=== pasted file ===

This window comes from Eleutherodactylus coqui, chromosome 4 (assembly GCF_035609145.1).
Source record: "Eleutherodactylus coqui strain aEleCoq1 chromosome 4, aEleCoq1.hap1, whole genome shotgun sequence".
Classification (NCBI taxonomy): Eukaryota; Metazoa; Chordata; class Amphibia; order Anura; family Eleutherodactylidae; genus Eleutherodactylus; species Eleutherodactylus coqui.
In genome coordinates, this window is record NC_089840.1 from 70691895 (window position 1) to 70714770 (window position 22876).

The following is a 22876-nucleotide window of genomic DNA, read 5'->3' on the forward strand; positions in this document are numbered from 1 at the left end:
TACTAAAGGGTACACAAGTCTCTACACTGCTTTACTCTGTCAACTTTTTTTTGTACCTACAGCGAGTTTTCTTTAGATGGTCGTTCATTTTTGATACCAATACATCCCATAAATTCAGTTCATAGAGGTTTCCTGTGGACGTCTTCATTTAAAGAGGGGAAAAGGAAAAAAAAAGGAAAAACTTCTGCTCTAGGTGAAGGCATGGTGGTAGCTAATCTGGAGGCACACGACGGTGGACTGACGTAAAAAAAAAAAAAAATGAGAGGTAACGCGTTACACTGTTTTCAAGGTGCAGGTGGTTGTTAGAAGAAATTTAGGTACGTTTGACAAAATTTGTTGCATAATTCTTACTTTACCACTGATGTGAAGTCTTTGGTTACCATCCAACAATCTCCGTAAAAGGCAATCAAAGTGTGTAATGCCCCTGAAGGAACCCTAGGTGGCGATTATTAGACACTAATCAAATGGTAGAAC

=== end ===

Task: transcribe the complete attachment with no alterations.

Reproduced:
This window comes from Eleutherodactylus coqui, chromosome 4 (assembly GCF_035609145.1).
Source record: "Eleutherodactylus coqui strain aEleCoq1 chromosome 4, aEleCoq1.hap1, whole genome shotgun sequence".
Classification (NCBI taxonomy): Eukaryota; Metazoa; Chordata; class Amphibia; order Anura; family Eleutherodactylidae; genus Eleutherodactylus; species Eleutherodactylus coqui.
In genome coordinates, this window is record NC_089840.1 from 70691895 (window position 1) to 70714770 (window position 22876).

The following is a 22876-nucleotide window of genomic DNA, read 5'->3' on the forward strand; positions in this document are numbered from 1 at the left end:
TACTAAAGGGTACACAAGTCTCTACACTGCTTTACTCTGTCAACTTTTTTTTGTACCTACAGCGAGTTTTCTTTAGATGGTCGTTCATTTTTGATACCAATACATCCCATAAATTCAGTTCATAGAGGTTTCCTGTGGACGTCTTCATTTAAAGAGGGGAAAAGGAAAAAAAAAGGAAAAACTTCTGCTCTAGGTGAAGGCATGGTGGTAGCTAATCTGGAGGCACACGACGGTGGACTGACGTAAAAAAAAAAAAAAATGAGAGGTAACGCGTTACACTGTTTTCAAGGTGCAGGTGGTTGTTAGAAGAAATTTAGGTACGTTTGACAAAATTTGTTGCATAATTCTTACTTTACCACTGATGTGAAGTCTTTGGTTACCATCCAACAATCTCCGTAAAAGGCAATCAAAGTGTGTAATGCCCCTGAAGGAACCCTAGGTGGCGATTATTAGACACTAATCAAATGGTAGAAC